Shrek
Dr. Dolittle 2 BET Award, Best Lead Actor Nominated Shrek Black Reel Award, Best Supporting Actor - Theatrical Nominated British Academy Film Award, Best Supporting Actor Nominated MTV Movie + TV Award, Best Comedic Performance Nominated MTV Movie + TV Award, Best On-Screen Team (shared with Cameron Diaz & Mike Myers) Nominated Nickelodeon Kid's Choice Award, Favorite Voice from an Animated Movie Won Dr. Dolittle 2 Nickelodeon Kid's Choice Award, Favorite Movie Actor Nominated Shrek People's Choice Award, Favorite Motion Picture Star in a Comedy Won Saturn Award, Best Supporting Actor Nominated 2004 The Haunted Mansion
Daddy Day Care Nickelodeon Kid's Choice Award, Favorite Movie Actor Nominated 2005 Shrek 2 Nickelodeon Kid's Choice Award, Favorite Voice from an Animated Movie Nominated 2006 Dreamgirls African-American Film Critics Association Award, Best Supporting Actor Won Chicago Film Critics Association Award, Best Supporting Actor Nominated Dallas-Fort Worth Film Critics Association Award, Best Supporting Actor Nominated New York Film Critics Circle Award, Best Supporting Actor Nominated St. Louis Film Critics Association Award, Best Supporting Actor Nominated 2007 Academy Award, Best Supporting Actor Nominated Norbit
Dreamgirls BET Award, Best Lead Actor Nominated Dreamgirls Black Reel Award, Best Supporting Actor Nominated Central Ohio Film Critics Association Award, Best Supporting Actor Won Critics Choice Award, Best Supporting Actor Won Critics Choice Award, Best Acting Ensemble Nominated Gold Derby Award, Best Supporting Actor Nominated Gold Derby Award, Best Ensemble Cast Nominated Golden Globe Award, Best Supporting Actor in a Motion Picture Won Image Award, Outstanding Supporting Actor in a Motion Picture Nominated Online Film & Television Association Award, Best Supporting Actor Nominated Online Film & Television Association Award, Best Music - Original Song "Patience" Nominated Online Film Critics Society Award, Best Supporting Actor Nominated Screen Actors Guild Award, Outstanding Performance by a Male Actor in a Supporting Role Won Screen Actors Guild Award, Outstanding Performance by an Ensemble in a Motion Picture Nominated Norbit Women Film Critics Circle Award, Hall of Shame Won 2008 Shrek the Halls Annie Award, Best Voice Acting in an Animated Television Production Nominated Shrek the Third Nickelodeon Kid's Choice Award, Favorite Voice from an Animated Movie Won Norbit Nickelodeon Kid's Choice Award, Favorite Movie Actor Nominated 2011 Shrek Forever After Nickelodeon Kid's Choice Award, Favorite Voice from an Animated Movie Won 2012 Tower Heist Image Award, Outstanding Lead Actor in a Motion Picture Nominated 2016 Hollywood Film Festival Award, Career Achievement Award Won Mr. Church Satellite Award, Best Supporting Actor in a Motion Picture Nominated 2018 CinEuphoria Award, Career - Honorary Award Won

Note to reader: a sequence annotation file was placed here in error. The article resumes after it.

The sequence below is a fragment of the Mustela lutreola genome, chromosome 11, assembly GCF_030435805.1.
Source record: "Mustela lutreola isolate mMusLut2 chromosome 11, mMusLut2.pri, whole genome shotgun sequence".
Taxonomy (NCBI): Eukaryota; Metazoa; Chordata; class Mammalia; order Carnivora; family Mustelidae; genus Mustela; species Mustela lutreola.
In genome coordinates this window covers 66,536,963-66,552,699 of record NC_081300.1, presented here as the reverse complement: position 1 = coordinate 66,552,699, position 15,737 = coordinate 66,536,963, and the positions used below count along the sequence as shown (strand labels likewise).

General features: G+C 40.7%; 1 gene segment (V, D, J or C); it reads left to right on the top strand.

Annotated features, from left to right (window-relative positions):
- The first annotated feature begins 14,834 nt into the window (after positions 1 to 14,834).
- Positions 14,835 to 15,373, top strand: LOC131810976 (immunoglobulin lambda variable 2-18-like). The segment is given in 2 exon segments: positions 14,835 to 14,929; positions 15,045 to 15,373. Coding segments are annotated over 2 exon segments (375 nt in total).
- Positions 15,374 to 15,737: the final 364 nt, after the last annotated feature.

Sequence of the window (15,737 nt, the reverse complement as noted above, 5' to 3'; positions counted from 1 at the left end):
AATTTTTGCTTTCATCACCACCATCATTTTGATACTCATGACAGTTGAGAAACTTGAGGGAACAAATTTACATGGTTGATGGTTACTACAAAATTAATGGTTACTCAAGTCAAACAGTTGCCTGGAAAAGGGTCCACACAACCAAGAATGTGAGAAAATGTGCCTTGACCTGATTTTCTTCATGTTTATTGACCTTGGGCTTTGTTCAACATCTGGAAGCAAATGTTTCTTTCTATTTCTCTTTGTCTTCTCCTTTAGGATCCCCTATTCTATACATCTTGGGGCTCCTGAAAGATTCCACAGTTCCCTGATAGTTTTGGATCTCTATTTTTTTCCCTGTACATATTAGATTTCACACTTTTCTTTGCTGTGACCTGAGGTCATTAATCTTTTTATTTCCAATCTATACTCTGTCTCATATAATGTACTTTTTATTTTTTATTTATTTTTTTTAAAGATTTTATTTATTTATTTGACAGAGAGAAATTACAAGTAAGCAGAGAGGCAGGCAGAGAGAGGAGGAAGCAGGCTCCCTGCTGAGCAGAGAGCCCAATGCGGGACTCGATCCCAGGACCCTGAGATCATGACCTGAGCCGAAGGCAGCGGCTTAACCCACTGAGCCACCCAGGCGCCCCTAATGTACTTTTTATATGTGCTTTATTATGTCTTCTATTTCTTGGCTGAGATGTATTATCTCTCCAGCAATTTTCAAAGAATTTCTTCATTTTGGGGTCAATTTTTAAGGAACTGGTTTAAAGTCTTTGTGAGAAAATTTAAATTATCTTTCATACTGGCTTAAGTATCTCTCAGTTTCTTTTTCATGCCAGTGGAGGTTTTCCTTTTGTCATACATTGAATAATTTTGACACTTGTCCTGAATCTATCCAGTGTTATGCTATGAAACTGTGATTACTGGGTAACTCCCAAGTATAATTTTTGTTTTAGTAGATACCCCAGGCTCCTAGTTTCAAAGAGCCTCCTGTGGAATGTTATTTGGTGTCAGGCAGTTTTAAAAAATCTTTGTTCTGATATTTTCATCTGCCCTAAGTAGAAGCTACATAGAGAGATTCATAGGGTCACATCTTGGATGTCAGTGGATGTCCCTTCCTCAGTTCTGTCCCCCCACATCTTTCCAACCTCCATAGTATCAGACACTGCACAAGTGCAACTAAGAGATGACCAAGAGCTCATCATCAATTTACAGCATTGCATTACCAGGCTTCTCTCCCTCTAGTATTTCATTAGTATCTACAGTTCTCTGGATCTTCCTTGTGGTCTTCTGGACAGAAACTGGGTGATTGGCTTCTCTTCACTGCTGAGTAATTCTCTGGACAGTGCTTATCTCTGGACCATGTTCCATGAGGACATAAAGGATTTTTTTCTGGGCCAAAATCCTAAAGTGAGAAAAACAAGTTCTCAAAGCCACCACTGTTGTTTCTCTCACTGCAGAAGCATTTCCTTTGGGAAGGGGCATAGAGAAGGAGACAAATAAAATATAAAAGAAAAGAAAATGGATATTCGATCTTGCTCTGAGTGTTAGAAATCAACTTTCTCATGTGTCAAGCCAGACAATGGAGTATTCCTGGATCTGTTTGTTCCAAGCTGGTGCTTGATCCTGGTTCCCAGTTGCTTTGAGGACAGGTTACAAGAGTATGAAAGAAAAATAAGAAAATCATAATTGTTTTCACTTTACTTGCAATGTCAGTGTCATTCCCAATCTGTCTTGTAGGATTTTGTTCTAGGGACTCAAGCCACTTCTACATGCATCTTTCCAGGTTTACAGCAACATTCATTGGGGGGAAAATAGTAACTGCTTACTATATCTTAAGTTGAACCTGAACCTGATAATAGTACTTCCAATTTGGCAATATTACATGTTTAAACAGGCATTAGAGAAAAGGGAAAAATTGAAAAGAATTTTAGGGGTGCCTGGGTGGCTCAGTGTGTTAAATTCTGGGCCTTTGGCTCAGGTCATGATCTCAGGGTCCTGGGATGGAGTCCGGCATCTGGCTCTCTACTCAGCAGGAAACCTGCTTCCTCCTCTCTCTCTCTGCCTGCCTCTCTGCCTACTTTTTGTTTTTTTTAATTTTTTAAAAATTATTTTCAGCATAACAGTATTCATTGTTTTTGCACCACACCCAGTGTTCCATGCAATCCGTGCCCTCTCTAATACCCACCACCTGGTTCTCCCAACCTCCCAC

References